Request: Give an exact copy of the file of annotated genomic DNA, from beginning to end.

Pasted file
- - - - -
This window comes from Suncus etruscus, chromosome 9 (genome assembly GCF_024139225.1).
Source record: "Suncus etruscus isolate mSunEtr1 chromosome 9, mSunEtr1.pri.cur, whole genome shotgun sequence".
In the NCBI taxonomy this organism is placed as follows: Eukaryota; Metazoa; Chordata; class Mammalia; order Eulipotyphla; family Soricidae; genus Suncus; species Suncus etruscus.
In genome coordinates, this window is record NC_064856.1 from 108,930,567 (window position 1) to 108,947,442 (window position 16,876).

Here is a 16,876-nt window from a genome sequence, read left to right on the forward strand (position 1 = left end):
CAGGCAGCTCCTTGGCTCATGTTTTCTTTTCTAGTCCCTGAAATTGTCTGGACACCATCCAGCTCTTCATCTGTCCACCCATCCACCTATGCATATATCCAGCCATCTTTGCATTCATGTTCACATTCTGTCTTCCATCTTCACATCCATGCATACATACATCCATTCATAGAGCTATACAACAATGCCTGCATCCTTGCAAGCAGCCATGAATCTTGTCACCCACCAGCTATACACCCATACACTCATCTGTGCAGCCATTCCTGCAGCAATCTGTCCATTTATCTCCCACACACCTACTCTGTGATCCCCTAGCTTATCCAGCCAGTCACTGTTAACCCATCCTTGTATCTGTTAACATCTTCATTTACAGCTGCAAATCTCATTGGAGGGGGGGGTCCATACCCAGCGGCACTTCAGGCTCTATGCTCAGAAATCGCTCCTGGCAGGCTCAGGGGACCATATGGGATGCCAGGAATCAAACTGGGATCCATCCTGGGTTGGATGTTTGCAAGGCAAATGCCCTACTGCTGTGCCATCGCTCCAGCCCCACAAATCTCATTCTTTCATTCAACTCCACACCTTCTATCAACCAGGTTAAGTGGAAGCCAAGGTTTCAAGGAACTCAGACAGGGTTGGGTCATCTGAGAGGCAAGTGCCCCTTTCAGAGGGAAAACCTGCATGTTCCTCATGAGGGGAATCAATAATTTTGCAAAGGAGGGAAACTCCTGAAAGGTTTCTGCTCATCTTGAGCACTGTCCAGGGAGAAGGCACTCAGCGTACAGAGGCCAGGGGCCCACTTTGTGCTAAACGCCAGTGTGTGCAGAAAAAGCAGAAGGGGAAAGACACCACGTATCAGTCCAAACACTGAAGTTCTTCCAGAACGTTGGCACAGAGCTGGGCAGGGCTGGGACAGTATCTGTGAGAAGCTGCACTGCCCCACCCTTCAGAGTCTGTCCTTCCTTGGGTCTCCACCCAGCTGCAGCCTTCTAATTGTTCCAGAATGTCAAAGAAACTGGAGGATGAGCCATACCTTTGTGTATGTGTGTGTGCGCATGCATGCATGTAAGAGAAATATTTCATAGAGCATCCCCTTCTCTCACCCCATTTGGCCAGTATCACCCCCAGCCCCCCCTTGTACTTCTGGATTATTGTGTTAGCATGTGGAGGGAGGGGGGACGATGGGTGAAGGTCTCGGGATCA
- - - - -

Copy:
This window comes from Suncus etruscus, chromosome 9 (genome assembly GCF_024139225.1).
Source record: "Suncus etruscus isolate mSunEtr1 chromosome 9, mSunEtr1.pri.cur, whole genome shotgun sequence".
In the NCBI taxonomy this organism is placed as follows: Eukaryota; Metazoa; Chordata; class Mammalia; order Eulipotyphla; family Soricidae; genus Suncus; species Suncus etruscus.
In genome coordinates, this window is record NC_064856.1 from 108,930,567 (window position 1) to 108,947,442 (window position 16,876).

Here is a 16,876-nt window from a genome sequence, read left to right on the forward strand (position 1 = left end):
CAGGCAGCTCCTTGGCTCATGTTTTCTTTTCTAGTCCCTGAAATTGTCTGGACACCATCCAGCTCTTCATCTGTCCACCCATCCACCTATGCATATATCCAGCCATCTTTGCATTCATGTTCACATTCTGTCTTCCATCTTCACATCCATGCATACATACATCCATTCATAGAGCTATACAACAATGCCTGCATCCTTGCAAGCAGCCATGAATCTTGTCACCCACCAGCTATACACCCATACACTCATCTGTGCAGCCATTCCTGCAGCAATCTGTCCATTTATCTCCCACACACCTACTCTGTGATCCCCTAGCTTATCCAGCCAGTCACTGTTAACCCATCCTTGTATCTGTTAACATCTTCATTTACAGCTGCAAATCTCATTGGAGGGGGGGGTCCATACCCAGCGGCACTTCAGGCTCTATGCTCAGAAATCGCTCCTGGCAGGCTCAGGGGACCATATGGGATGCCAGGAATCAAACTGGGATCCATCCTGGGTTGGATGTTTGCAAGGCAAATGCCCTACTGCTGTGCCATCGCTCCAGCCCCACAAATCTCATTCTTTCATTCAACTCCACACCTTCTATCAACCAGGTTAAGTGGAAGCCAAGGTTTCAAGGAACTCAGACAGGGTTGGGTCATCTGAGAGGCAAGTGCCCCTTTCAGAGGGAAAACCTGCATGTTCCTCATGAGGGGAATCAATAATTTTGCAAAGGAGGGAAACTCCTGAAAGGTTTCTGCTCATCTTGAGCACTGTCCAGGGAGAAGGCACTCAGCGTACAGAGGCCAGGGGCCCACTTTGTGCTAAACGCCAGTGTGTGCAGAAAAAGCAGAAGGGGAAAGACACCACGTATCAGTCCAAACACTGAAGTTCTTCCAGAACGTTGGCACAGAGCTGGGCAGGGCTGGGACAGTATCTGTGAGAAGCTGCACTGCCCCACCCTTCAGAGTCTGTCCTTCCTTGGGTCTCCACCCAGCTGCAGCCTTCTAATTGTTCCAGAATGTCAAAGAAACTGGAGGATGAGCCATACCTTTGTGTATGTGTGTGTGCGCATGCATGCATGTAAGAGAAATATTTCATAGAGCATCCCCTTCTCTCACCCCATTTGGCCAGTATCACCCCCAGCCCCCCCTTGTACTTCTGGATTATTGTGTTAGCATGTGGAGGGAGGGGGGACGATGGGTGAAGGTCTCGGGATCA